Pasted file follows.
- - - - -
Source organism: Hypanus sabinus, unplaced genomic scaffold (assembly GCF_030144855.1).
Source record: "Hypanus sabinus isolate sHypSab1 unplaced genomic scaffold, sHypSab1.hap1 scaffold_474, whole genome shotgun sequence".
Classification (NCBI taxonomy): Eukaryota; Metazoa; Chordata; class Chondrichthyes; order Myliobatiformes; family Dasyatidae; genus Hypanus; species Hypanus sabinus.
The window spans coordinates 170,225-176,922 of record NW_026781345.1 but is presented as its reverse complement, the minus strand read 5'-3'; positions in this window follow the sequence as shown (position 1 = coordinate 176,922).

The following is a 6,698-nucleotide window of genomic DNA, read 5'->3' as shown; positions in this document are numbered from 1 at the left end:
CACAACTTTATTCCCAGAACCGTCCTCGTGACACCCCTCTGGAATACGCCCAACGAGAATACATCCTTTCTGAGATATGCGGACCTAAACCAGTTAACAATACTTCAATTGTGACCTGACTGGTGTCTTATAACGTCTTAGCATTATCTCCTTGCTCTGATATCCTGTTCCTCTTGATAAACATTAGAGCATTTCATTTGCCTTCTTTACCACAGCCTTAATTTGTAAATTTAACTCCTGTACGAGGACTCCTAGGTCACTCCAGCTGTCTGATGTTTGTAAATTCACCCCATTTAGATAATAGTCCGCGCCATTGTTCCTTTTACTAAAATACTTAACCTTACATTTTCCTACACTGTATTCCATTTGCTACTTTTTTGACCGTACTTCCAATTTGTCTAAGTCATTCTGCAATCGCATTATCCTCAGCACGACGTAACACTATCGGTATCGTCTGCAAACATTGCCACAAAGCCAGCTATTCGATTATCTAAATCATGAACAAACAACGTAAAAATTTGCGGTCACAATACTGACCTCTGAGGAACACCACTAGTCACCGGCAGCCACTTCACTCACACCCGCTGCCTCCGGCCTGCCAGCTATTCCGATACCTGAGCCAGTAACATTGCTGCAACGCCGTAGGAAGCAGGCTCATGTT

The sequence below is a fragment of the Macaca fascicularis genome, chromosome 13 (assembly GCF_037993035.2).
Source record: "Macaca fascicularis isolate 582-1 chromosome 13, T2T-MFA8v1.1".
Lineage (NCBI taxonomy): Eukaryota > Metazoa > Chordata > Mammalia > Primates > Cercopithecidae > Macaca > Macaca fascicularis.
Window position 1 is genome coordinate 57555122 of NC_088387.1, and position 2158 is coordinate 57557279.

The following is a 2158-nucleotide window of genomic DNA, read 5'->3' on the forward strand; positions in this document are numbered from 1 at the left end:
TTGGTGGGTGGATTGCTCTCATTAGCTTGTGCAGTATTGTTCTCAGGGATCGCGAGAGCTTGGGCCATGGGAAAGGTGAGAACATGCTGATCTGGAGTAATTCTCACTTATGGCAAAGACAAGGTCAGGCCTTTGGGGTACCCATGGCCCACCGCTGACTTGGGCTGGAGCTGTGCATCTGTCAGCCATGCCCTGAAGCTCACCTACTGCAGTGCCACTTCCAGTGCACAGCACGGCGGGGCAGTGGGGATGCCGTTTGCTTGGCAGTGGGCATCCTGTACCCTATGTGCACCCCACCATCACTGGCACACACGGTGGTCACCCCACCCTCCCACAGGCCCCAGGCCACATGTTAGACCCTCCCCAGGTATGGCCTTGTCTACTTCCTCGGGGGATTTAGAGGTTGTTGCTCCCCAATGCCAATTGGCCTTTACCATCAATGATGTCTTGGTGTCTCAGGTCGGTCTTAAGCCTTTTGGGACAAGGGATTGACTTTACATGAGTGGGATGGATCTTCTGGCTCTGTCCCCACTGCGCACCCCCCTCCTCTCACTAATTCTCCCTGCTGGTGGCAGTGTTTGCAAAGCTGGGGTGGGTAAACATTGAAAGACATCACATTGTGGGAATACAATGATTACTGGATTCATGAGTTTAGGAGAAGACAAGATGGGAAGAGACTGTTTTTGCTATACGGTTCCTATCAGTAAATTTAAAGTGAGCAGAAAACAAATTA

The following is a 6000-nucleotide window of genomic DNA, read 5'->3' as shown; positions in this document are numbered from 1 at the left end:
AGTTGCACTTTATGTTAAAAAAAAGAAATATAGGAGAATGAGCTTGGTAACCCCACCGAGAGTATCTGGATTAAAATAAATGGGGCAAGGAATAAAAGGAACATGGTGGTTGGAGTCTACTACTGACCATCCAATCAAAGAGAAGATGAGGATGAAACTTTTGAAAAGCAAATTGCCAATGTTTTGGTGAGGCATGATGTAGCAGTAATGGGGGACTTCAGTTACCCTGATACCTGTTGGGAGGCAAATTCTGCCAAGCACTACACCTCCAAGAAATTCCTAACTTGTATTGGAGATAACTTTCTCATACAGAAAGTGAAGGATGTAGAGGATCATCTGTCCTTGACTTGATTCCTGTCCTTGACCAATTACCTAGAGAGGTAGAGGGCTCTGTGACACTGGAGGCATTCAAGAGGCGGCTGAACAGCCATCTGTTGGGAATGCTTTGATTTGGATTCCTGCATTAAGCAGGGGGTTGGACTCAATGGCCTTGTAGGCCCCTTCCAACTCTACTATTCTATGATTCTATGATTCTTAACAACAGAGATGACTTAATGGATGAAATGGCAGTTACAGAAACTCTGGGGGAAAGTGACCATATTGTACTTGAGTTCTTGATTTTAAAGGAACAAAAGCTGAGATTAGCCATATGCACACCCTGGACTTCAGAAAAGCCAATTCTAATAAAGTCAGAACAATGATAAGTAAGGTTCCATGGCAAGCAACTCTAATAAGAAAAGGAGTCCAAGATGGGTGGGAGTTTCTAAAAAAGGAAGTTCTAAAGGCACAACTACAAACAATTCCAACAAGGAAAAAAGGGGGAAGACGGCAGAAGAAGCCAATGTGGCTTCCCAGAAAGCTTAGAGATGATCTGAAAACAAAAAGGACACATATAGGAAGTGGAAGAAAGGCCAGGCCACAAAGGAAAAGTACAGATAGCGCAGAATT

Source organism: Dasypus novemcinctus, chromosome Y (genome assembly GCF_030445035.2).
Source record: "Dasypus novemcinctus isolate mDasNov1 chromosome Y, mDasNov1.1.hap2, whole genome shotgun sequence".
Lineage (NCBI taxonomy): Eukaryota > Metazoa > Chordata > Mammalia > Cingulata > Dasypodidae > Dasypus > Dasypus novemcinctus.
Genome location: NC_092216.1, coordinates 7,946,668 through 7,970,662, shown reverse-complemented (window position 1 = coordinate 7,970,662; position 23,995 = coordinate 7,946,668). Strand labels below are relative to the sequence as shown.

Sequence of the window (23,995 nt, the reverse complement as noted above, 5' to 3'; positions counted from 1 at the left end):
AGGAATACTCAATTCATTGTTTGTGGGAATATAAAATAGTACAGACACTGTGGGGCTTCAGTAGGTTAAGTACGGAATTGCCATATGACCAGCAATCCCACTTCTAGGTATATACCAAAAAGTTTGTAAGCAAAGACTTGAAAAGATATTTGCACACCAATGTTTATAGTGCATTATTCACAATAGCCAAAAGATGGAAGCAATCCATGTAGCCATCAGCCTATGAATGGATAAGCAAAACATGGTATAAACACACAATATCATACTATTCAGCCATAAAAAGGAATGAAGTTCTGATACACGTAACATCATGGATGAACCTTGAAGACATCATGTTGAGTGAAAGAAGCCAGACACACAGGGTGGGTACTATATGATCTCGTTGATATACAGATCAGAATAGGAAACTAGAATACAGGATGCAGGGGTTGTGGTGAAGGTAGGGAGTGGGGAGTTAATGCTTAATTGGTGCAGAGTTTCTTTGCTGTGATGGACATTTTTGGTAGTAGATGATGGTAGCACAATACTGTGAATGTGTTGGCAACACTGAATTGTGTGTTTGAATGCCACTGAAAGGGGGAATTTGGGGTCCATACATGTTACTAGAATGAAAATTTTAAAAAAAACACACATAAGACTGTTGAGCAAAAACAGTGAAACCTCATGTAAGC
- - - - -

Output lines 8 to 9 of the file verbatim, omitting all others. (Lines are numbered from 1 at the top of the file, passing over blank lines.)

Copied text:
Source record: "Macaca fascicularis isolate 582-1 chromosome 13, T2T-MFA8v1.1".
Lineage (NCBI taxonomy): Eukaryota > Metazoa > Chordata > Mammalia > Primates > Cercopithecidae > Macaca > Macaca fascicularis.